For composers in Turkey today, the urge to integrate the beauties of Turkey’s rich musical heritage into contemporary concert music has become almost an imperative. But differences in tuning, texture, and between oral and notated orientations to performance have presented seemingly intractable obstacles. This project systematises practical processes essential for the creation of a new, East-West strand of contemporary music and opera. It initiates cutting-edge research workshops in Istanbul, Holland and the UK to:
1. Train top-level traditional instrumentalists and singers in Turkey effectively to perform a new repertoire;
2. Train top professional Western singers in non-Western techniques and nuances of vocal production;
3. Develop approaches for modelling such music's impacts on Turkish and Western musicians’ adaptive processes in rehearsal and performance, and diverse audiences’ perceptions of such music;
4. Create an ensemble interface (including newly designed instruments) to increase capacity for merging sounds beyond levels now achievable;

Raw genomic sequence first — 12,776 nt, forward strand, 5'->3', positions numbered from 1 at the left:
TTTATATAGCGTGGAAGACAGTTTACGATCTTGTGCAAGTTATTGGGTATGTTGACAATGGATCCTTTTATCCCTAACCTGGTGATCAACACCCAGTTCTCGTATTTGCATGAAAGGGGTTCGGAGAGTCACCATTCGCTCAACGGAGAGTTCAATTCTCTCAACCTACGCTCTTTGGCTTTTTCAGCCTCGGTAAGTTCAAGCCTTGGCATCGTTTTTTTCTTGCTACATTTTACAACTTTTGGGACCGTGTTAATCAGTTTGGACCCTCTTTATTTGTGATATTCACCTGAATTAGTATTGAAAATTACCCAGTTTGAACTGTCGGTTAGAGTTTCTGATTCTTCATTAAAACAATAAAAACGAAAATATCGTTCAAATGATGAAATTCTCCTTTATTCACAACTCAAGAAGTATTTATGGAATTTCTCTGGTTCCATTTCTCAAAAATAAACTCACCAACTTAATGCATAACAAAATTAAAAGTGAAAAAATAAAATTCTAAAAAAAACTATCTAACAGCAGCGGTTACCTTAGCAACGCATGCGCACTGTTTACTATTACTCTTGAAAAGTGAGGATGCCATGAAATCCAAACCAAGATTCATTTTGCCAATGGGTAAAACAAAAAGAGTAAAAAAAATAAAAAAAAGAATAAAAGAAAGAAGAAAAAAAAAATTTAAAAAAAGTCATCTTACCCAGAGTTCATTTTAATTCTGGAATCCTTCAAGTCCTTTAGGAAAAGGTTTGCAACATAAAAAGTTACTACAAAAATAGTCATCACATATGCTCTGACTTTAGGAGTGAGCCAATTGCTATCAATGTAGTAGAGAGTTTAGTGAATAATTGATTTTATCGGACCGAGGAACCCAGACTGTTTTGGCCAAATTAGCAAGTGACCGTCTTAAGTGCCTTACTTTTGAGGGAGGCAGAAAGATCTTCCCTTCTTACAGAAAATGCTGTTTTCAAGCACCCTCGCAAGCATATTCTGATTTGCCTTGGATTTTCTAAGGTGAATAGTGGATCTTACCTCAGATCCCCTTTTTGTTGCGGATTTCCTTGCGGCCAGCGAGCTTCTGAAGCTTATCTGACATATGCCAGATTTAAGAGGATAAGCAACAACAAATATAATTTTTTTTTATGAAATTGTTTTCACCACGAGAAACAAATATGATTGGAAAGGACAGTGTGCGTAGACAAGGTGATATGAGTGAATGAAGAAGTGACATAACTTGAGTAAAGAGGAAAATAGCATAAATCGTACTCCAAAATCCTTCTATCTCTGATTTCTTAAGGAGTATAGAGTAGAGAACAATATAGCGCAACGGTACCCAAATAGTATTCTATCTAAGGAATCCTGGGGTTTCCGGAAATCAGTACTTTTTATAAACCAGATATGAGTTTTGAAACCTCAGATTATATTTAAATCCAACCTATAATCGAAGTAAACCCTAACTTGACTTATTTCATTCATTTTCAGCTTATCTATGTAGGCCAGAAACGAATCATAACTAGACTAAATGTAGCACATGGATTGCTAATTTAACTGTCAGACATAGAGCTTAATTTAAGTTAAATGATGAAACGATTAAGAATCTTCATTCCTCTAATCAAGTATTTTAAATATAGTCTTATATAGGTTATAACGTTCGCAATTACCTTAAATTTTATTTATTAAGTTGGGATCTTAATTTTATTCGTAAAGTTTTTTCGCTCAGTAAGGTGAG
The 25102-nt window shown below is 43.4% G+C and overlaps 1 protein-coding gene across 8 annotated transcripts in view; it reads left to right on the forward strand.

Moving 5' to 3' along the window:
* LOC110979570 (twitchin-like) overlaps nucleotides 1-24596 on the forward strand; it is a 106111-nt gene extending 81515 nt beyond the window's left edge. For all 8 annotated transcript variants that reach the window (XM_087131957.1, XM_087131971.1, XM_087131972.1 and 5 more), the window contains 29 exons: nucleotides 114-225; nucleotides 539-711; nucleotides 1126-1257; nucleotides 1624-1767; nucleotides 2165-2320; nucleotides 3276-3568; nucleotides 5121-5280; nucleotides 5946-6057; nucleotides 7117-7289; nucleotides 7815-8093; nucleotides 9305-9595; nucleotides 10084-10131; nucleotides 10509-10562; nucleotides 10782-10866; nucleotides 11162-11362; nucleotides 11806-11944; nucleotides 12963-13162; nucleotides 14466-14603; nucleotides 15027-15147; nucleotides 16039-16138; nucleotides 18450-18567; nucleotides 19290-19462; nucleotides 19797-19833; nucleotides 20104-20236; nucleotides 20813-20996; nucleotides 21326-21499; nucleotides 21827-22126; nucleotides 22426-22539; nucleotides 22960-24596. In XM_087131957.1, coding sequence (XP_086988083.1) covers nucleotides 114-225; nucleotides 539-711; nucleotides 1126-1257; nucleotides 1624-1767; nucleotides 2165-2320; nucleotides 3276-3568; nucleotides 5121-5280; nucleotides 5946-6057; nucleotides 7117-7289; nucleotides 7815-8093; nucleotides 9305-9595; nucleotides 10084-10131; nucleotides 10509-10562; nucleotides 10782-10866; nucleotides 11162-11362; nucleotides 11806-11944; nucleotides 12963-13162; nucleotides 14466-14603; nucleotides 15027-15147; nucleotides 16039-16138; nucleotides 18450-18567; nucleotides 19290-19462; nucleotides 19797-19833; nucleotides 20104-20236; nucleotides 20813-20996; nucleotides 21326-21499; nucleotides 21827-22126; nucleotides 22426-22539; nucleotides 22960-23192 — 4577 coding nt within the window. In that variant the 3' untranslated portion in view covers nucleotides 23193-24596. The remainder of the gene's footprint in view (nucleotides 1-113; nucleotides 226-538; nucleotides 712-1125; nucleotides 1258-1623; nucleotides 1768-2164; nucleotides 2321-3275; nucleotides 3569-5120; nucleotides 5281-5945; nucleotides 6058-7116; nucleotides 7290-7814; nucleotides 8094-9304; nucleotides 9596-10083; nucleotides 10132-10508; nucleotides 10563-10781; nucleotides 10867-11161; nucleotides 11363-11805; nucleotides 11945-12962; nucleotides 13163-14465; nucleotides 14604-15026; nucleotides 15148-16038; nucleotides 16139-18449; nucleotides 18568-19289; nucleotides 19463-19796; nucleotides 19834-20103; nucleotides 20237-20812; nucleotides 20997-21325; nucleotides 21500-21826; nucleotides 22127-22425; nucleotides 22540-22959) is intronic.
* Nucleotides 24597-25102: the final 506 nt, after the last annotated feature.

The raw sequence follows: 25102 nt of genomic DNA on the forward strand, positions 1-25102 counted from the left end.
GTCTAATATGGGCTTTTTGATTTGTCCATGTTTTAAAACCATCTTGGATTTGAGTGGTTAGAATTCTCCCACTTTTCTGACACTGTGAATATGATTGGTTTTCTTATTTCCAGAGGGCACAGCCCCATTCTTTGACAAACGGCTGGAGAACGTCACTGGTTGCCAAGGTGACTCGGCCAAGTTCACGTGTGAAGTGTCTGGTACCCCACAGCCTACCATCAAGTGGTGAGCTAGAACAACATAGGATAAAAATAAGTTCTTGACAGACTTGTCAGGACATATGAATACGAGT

5. Produce ground breaking studies on timbre to provide new insights into how sound is produced;
6. Establish a new template for mapping Eastern and Western tuning systems onto one another.
This research, together with an orchestration manual for Turkish sounds will comprise the core of a published team-authored e-book, Integrating Turkish Instruments and Voices into Contemporary Music (ITI), with included audio and visual examples linked as an online resource. Looking further, this project’s multi-modal, transdisciplinary approach also suggests a model for probing how the ‘free play’ of the imagination (Kant) possible within processes of art and its creation can provide metaphors towards understanding one of the most urgent and compelling issues of our time: how to transcend cultural barriers (real or imagined) that exist today.
‘Beyond East and West: Developing and Documenting an Evolving Transcultural Musical Practice’ centres on practical workshops that aim to integrate Turkish instruments and voices with a Western contemporary music ensemble (Hezarfen), culminating in two chamber operas. The project also comprises an ethnography strand that probes cross-cultural interaction taking place during the workshops, and a theoretical element that offers new approaches to conceiving tuning and timbre.
Deniz Küstü (The Sea-Crossed Fisherman), Opera #1 involving integration of Turkish and Western Instruments and Voices, June 11, 2016, Istanbul